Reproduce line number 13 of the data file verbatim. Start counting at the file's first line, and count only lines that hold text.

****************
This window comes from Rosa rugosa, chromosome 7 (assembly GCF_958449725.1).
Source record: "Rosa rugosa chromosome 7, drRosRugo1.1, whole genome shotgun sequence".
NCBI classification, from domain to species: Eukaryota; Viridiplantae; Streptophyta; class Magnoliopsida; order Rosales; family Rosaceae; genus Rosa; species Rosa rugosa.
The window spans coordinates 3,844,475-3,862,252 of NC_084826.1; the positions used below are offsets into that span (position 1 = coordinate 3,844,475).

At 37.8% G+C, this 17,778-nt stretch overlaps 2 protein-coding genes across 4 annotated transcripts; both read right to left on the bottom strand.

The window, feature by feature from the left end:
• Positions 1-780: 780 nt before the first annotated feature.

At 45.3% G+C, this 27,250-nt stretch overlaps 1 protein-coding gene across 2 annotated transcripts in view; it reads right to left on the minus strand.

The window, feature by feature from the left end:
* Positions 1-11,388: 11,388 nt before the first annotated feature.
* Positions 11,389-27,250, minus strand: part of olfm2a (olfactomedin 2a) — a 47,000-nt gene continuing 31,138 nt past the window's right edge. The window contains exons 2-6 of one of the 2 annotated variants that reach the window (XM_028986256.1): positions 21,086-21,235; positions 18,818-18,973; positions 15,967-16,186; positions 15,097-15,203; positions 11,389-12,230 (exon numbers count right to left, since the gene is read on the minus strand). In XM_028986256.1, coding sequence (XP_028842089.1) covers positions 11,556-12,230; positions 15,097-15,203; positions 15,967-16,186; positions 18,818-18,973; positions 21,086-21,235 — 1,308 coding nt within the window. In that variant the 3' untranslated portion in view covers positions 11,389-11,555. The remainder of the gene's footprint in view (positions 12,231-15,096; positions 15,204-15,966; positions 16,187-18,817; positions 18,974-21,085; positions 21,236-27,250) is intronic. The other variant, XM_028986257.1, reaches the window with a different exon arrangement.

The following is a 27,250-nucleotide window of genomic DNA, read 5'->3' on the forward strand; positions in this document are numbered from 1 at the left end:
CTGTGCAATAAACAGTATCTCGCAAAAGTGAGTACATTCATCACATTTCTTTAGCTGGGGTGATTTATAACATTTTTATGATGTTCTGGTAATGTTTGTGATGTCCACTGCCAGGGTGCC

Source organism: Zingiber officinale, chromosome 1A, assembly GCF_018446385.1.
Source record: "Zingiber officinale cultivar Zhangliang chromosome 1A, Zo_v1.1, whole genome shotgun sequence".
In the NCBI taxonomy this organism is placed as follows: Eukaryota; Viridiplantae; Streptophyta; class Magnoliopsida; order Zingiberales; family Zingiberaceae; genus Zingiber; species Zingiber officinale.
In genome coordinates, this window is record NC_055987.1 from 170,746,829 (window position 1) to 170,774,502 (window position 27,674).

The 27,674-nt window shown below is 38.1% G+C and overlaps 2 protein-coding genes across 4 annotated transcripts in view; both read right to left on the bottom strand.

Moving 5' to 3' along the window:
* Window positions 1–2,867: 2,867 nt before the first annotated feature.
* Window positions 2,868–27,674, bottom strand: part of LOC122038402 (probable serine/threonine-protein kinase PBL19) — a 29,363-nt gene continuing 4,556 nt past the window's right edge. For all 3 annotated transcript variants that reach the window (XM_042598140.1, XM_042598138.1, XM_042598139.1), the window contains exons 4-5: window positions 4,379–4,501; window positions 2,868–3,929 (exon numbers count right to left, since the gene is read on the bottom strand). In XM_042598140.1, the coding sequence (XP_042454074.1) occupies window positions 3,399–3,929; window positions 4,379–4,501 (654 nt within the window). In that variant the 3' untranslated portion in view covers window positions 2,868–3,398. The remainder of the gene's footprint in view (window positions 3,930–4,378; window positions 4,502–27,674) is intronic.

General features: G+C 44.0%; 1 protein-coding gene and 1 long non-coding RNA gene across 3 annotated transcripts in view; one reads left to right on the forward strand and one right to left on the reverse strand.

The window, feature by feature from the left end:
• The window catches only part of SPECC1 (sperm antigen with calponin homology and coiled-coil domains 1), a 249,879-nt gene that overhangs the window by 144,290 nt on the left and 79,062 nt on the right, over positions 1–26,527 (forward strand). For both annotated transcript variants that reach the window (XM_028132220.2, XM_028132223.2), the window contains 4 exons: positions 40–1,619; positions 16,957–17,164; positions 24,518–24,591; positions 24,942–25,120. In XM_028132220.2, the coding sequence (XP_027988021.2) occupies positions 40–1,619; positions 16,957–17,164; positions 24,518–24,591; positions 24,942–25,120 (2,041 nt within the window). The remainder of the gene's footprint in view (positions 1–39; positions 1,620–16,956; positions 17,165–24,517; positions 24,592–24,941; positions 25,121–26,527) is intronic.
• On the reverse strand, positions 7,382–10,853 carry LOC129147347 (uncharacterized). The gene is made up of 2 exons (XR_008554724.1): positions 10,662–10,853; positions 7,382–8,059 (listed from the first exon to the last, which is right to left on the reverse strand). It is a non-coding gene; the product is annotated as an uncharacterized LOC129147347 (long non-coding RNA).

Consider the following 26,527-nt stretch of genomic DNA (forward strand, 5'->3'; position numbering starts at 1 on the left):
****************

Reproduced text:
CTGTGCAATAAACAGTATCTCGCAAAAGTGAGTACATTCATCACATTTCTTTAGCTGGGGTGATTTATAACATTTTTATGATGTTCTGGTAATGTTTGTGATGTCCACTGCCAGGGTGCC